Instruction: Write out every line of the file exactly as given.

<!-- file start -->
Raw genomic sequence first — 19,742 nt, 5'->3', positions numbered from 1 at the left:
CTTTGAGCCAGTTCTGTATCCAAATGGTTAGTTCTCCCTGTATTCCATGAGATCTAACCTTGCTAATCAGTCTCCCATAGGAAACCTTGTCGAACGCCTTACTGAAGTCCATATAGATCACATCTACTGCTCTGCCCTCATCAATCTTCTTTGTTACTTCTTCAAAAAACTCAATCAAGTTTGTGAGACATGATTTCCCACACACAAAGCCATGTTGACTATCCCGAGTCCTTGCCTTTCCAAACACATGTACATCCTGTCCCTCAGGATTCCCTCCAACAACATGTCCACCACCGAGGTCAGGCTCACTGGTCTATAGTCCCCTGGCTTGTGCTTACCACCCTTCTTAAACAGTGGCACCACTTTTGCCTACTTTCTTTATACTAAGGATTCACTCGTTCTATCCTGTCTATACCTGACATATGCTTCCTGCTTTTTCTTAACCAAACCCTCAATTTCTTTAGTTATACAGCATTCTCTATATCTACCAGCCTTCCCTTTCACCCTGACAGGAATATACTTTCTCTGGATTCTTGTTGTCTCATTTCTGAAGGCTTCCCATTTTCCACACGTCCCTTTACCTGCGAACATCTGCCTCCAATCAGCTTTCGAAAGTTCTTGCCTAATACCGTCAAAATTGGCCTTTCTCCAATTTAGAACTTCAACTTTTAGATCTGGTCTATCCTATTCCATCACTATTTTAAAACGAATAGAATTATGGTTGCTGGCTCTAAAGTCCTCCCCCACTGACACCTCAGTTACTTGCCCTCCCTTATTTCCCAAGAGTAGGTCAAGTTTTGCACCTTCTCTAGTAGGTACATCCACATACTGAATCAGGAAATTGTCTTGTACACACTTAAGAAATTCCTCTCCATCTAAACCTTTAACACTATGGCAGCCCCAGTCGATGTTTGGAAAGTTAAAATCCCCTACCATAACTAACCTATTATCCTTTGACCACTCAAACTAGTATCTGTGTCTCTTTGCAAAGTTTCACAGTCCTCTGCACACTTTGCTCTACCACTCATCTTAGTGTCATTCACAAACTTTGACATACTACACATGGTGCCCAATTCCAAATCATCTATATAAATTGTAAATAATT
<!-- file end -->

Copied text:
Raw genomic sequence first — 19,742 nt, 5'->3', positions numbered from 1 at the left:
CTTTGAGCCAGTTCTGTATCCAAATGGTTAGTTCTCCCTGTATTCCATGAGATCTAACCTTGCTAATCAGTCTCCCATAGGAAACCTTGTCGAACGCCTTACTGAAGTCCATATAGATCACATCTACTGCTCTGCCCTCATCAATCTTCTTTGTTACTTCTTCAAAAAACTCAATCAAGTTTGTGAGACATGATTTCCCACACACAAAGCCATGTTGACTATCCCGAGTCCTTGCCTTTCCAAACACATGTACATCCTGTCCCTCAGGATTCCCTCCAACAACATGTCCACCACCGAGGTCAGGCTCACTGGTCTATAGTCCCCTGGCTTGTGCTTACCACCCTTCTTAAACAGTGGCACCACTTTTGCCTACTTTCTTTATACTAAGGATTCACTCGTTCTATCCTGTCTATACCTGACATATGCTTCCTGCTTTTTCTTAACCAAACCCTCAATTTCTTTAGTTATACAGCATTCTCTATATCTACCAGCCTTCCCTTTCACCCTGACAGGAATATACTTTCTCTGGATTCTTGTTGTCTCATTTCTGAAGGCTTCCCATTTTCCACACGTCCCTTTACCTGCGAACATCTGCCTCCAATCAGCTTTCGAAAGTTCTTGCCTAATACCGTCAAAATTGGCCTTTCTCCAATTTAGAACTTCAACTTTTAGATCTGGTCTATCCTATTCCATCACTATTTTAAAACGAATAGAATTATGGTTGCTGGCTCTAAAGTCCTCCCCCACTGACACCTCAGTTACTTGCCCTCCCTTATTTCCCAAGAGTAGGTCAAGTTTTGCACCTTCTCTAGTAGGTACATCCACATACTGAATCAGGAAATTGTCTTGTACACACTTAAGAAATTCCTCTCCATCTAAACCTTTAACACTATGGCAGCCCCAGTCGATGTTTGGAAAGTTAAAATCCCCTACCATAACTAACCTATTATCCTTTGACCACTCAAACTAGTATCTGTGTCTCTTTGCAAAGTTTCACAGTCCTCTGCACACTTTGCTCTACCACTCATCTTAGTGTCATTCACAAACTTTGACATACTACACATGGTGCCCAATTCCAAATCATCTATATAAATTGTAAATAATT